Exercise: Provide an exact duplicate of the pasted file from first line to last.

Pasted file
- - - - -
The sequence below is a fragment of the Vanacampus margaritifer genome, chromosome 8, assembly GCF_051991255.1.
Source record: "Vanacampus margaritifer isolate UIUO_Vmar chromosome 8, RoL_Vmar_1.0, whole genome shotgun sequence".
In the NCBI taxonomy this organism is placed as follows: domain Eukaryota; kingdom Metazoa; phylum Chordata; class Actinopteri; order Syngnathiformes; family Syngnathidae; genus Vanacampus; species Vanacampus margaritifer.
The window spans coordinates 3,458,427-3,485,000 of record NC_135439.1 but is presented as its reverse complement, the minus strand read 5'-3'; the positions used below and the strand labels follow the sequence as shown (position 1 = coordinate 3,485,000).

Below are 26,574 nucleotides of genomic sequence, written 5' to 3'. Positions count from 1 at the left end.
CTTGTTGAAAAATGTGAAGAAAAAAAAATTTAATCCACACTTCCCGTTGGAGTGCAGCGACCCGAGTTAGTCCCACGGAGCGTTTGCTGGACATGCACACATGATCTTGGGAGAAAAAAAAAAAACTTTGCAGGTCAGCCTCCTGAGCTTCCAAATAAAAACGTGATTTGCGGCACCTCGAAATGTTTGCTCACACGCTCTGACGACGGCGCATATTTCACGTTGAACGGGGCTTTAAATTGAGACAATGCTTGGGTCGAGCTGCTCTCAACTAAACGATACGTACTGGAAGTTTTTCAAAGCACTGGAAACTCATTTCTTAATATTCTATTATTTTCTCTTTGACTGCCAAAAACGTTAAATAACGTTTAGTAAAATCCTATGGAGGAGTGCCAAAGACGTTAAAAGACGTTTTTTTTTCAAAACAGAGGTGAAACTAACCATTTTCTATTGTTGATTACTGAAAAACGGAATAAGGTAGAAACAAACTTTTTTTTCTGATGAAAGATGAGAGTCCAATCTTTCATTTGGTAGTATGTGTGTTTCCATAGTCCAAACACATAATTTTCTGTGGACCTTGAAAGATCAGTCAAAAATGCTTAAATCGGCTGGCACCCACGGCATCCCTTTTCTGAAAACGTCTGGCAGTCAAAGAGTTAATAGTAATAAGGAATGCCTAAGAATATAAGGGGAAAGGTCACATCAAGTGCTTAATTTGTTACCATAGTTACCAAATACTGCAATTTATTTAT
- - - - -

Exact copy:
The sequence below is a fragment of the Vanacampus margaritifer genome, chromosome 8, assembly GCF_051991255.1.
Source record: "Vanacampus margaritifer isolate UIUO_Vmar chromosome 8, RoL_Vmar_1.0, whole genome shotgun sequence".
In the NCBI taxonomy this organism is placed as follows: domain Eukaryota; kingdom Metazoa; phylum Chordata; class Actinopteri; order Syngnathiformes; family Syngnathidae; genus Vanacampus; species Vanacampus margaritifer.
The window spans coordinates 3,458,427-3,485,000 of record NC_135439.1 but is presented as its reverse complement, the minus strand read 5'-3'; the positions used below and the strand labels follow the sequence as shown (position 1 = coordinate 3,485,000).

Below are 26,574 nucleotides of genomic sequence, written 5' to 3'. Positions count from 1 at the left end.
CTTGTTGAAAAATGTGAAGAAAAAAAAATTTAATCCACACTTCCCGTTGGAGTGCAGCGACCCGAGTTAGTCCCACGGAGCGTTTGCTGGACATGCACACATGATCTTGGGAGAAAAAAAAAAAACTTTGCAGGTCAGCCTCCTGAGCTTCCAAATAAAAACGTGATTTGCGGCACCTCGAAATGTTTGCTCACACGCTCTGACGACGGCGCATATTTCACGTTGAACGGGGCTTTAAATTGAGACAATGCTTGGGTCGAGCTGCTCTCAACTAAACGATACGTACTGGAAGTTTTTCAAAGCACTGGAAACTCATTTCTTAATATTCTATTATTTTCTCTTTGACTGCCAAAAACGTTAAATAACGTTTAGTAAAATCCTATGGAGGAGTGCCAAAGACGTTAAAAGACGTTTTTTTTTCAAAACAGAGGTGAAACTAACCATTTTCTATTGTTGATTACTGAAAAACGGAATAAGGTAGAAACAAACTTTTTTTTCTGATGAAAGATGAGAGTCCAATCTTTCATTTGGTAGTATGTGTGTTTCCATAGTCCAAACACATAATTTTCTGTGGACCTTGAAAGATCAGTCAAAAATGCTTAAATCGGCTGGCACCCACGGCATCCCTTTTCTGAAAACGTCTGGCAGTCAAAGAGTTAATAGTAATAAGGAATGCCTAAGAATATAAGGGGAAAGGTCACATCAAGTGCTTAATTTGTTACCATAGTTACCAAATACTGCAATTTATTTAT